The president would "pore over budget tables to check the arithmetic, and, during his first six months in office, would personally review all requests to use the WhileHouse tennis court."

Carter listening "from 9 p.m. to long past midnight on a steamy summer night," to Ralph Nader as he "distilled into three hours the lessons of a dozen years."

The tone is moderate, but the impact is inevitably powerful, coming as it does from one who, for two years, was close enough to know.

Form of Betrayal?

"I don't think I betrayed anyone," Fallows says. "They may feel that I have-after all, I was eating their bread for two years-but I don't think that I did."

There has been no official comment from the White House, although Fallows sent an advance copy of the piece to the president long before it hit the newsstands. But Fallows says he has talked to more than two dozen of his former colleagues and many of them have said. "Don't tell anyone I said this, but you're absolutely right."

The reaction among some second level White House aides is more ambivalent. No one wants to be quoted. No one even wants his quotations in quotation marks. What they say, however, is that what Fallows wrote is accurate. Some of them also say, however, that he was wrong to write it.

Fallows' perspective, or so their argument goes, is a completely inside one. The article could not have been written by an outsider. It would have been a wonderful internal memo. But it wasn't. I was a magazine article and its publication makes their work all the more difficult. It will be damaging to the president, the argument continues, not on a point of principle, but on points of procedure.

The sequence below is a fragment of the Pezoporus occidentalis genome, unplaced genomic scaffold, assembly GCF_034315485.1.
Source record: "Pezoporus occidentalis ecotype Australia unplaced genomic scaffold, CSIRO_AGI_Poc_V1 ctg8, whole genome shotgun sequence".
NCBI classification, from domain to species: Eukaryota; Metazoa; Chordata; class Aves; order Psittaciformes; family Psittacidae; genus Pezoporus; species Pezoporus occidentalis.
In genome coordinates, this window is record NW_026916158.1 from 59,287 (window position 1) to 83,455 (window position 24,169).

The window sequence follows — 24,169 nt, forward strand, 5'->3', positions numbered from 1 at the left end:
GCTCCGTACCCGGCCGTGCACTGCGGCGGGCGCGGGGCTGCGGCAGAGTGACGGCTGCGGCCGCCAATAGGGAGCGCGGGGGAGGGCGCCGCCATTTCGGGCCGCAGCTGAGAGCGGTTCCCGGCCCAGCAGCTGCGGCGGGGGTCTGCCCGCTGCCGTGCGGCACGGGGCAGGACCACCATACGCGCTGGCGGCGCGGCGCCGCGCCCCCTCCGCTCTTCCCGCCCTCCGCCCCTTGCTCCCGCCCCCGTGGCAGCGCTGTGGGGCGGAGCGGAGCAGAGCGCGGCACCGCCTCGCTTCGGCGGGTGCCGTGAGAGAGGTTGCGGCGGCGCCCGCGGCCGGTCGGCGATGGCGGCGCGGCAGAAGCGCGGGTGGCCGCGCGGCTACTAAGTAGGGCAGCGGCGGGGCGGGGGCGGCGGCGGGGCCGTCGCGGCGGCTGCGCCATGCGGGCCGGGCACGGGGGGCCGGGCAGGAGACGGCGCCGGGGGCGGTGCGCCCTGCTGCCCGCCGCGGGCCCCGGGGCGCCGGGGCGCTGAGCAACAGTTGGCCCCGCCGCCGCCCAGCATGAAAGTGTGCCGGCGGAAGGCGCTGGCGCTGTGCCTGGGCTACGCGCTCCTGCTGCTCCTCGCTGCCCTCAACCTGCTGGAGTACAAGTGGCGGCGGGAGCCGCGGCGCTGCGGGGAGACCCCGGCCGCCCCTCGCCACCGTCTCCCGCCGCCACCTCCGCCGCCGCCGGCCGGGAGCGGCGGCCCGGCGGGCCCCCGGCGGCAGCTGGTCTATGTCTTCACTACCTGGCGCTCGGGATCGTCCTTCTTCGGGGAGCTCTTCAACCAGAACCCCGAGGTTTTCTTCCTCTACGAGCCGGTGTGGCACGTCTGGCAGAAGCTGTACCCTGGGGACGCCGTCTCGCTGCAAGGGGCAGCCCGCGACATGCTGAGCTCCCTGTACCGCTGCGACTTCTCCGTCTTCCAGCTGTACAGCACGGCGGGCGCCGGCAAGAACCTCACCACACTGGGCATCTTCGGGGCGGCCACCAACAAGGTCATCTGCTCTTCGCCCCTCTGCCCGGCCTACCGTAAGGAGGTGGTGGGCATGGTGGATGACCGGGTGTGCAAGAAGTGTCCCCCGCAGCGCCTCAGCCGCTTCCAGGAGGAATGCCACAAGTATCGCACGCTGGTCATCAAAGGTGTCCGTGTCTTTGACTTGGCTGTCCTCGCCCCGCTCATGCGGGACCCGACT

And yes, some say, that is a form of betrayal.

All of which is very much an insider's point of view, a loyalist's argument. That role has always seemed foreign to Fallows, who has no several occasions turned his lucid and elegant prose on himself and his won actions. He is a man who starved himself while a student at Harvard to stay out of the draft-and then wrote an article castigating himself for the elitism involved and the shame he felt afterward.

His former boss and mentor Ralph Nader came in for his own share of Fallow's criticism after Fallows had worked for him on several projects. And, at one point, Fallows exchanged a Washington-based magazine free-lancing career for two years as a writer for the Texas Monthly while his wife, Delborah, finished her graduate work in lingusitics at the University of Texas.

And perhaps the questions of inside and outside, of loyalty and criticism, have been defined somewhat differently in the postwar, post-Watergate era that made blind loyalty as untenable as blind ambition.

No Harm Intended